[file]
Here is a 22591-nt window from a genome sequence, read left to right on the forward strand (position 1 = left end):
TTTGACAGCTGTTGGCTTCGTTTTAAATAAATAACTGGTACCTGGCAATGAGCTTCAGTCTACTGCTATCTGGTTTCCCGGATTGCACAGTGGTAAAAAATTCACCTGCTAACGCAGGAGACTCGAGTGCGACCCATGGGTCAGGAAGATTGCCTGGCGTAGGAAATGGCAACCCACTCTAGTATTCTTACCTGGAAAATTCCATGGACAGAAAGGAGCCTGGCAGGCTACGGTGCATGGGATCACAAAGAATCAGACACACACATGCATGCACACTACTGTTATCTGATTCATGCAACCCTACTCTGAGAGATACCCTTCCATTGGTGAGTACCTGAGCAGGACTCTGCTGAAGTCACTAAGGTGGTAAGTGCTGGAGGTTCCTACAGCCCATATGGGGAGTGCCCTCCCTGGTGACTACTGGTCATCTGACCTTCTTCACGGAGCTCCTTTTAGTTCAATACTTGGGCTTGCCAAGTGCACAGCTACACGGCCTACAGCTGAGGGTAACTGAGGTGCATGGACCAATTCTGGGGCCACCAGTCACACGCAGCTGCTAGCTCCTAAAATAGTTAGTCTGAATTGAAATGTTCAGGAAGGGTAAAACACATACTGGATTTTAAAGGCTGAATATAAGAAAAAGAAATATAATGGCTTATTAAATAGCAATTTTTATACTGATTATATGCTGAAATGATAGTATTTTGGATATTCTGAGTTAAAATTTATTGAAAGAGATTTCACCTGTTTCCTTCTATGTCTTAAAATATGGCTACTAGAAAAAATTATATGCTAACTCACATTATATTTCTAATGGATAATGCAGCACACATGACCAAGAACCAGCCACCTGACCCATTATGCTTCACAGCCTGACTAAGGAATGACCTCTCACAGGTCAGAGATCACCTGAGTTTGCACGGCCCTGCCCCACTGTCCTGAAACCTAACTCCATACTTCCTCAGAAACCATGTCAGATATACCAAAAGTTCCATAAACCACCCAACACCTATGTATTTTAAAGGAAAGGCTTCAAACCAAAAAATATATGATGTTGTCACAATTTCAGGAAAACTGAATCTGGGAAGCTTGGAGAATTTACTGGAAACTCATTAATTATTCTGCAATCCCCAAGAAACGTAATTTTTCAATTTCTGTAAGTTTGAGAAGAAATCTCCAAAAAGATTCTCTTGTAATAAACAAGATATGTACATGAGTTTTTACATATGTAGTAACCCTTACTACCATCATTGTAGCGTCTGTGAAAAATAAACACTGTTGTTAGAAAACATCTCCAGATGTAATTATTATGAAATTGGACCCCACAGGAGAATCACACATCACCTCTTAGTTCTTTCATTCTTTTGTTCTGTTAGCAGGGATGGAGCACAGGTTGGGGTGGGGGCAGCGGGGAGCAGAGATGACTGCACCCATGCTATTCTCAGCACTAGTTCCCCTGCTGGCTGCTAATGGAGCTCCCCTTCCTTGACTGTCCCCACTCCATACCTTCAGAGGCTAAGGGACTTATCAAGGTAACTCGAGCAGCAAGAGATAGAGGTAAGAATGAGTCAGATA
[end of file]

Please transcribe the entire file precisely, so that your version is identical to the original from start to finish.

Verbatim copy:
Here is a 22591-nt window from a genome sequence, read left to right on the forward strand (position 1 = left end):
TTTGACAGCTGTTGGCTTCGTTTTAAATAAATAACTGGTACCTGGCAATGAGCTTCAGTCTACTGCTATCTGGTTTCCCGGATTGCACAGTGGTAAAAAATTCACCTGCTAACGCAGGAGACTCGAGTGCGACCCATGGGTCAGGAAGATTGCCTGGCGTAGGAAATGGCAACCCACTCTAGTATTCTTACCTGGAAAATTCCATGGACAGAAAGGAGCCTGGCAGGCTACGGTGCATGGGATCACAAAGAATCAGACACACACATGCATGCACACTACTGTTATCTGATTCATGCAACCCTACTCTGAGAGATACCCTTCCATTGGTGAGTACCTGAGCAGGACTCTGCTGAAGTCACTAAGGTGGTAAGTGCTGGAGGTTCCTACAGCCCATATGGGGAGTGCCCTCCCTGGTGACTACTGGTCATCTGACCTTCTTCACGGAGCTCCTTTTAGTTCAATACTTGGGCTTGCCAAGTGCACAGCTACACGGCCTACAGCTGAGGGTAACTGAGGTGCATGGACCAATTCTGGGGCCACCAGTCACACGCAGCTGCTAGCTCCTAAAATAGTTAGTCTGAATTGAAATGTTCAGGAAGGGTAAAACACATACTGGATTTTAAAGGCTGAATATAAGAAAAAGAAATATAATGGCTTATTAAATAGCAATTTTTATACTGATTATATGCTGAAATGATAGTATTTTGGATATTCTGAGTTAAAATTTATTGAAAGAGATTTCACCTGTTTCCTTCTATGTCTTAAAATATGGCTACTAGAAAAAATTATATGCTAACTCACATTATATTTCTAATGGATAATGCAGCACACATGACCAAGAACCAGCCACCTGACCCATTATGCTTCACAGCCTGACTAAGGAATGACCTCTCACAGGTCAGAGATCACCTGAGTTTGCACGGCCCTGCCCCACTGTCCTGAAACCTAACTCCATACTTCCTCAGAAACCATGTCAGATATACCAAAAGTTCCATAAACCACCCAACACCTATGTATTTTAAAGGAAAGGCTTCAAACCAAAAAATATATGATGTTGTCACAATTTCAGGAAAACTGAATCTGGGAAGCTTGGAGAATTTACTGGAAACTCATTAATTATTCTGCAATCCCCAAGAAACGTAATTTTTCAATTTCTGTAAGTTTGAGAAGAAATCTCCAAAAAGATTCTCTTGTAATAAACAAGATATGTACATGAGTTTTTACATATGTAGTAACCCTTACTACCATCATTGTAGCGTCTGTGAAAAATAAACACTGTTGTTAGAAAACATCTCCAGATGTAATTATTATGAAATTGGACCCCACAGGAGAATCACACATCACCTCTTAGTTCTTTCATTCTTTTGTTCTGTTAGCAGGGATGGAGCACAGGTTGGGGTGGGGGCAGCGGGGAGCAGAGATGACTGCACCCATGCTATTCTCAGCACTAGTTCCCCTGCTGGCTGCTAATGGAGCTCCCCTTCCTTGACTGTCCCCACTCCATACCTTCAGAGGCTAAGGGACTTATCAAGGTAACTCGAGCAGCAAGAGATAGAGGTAAGAATGAGTCAGATA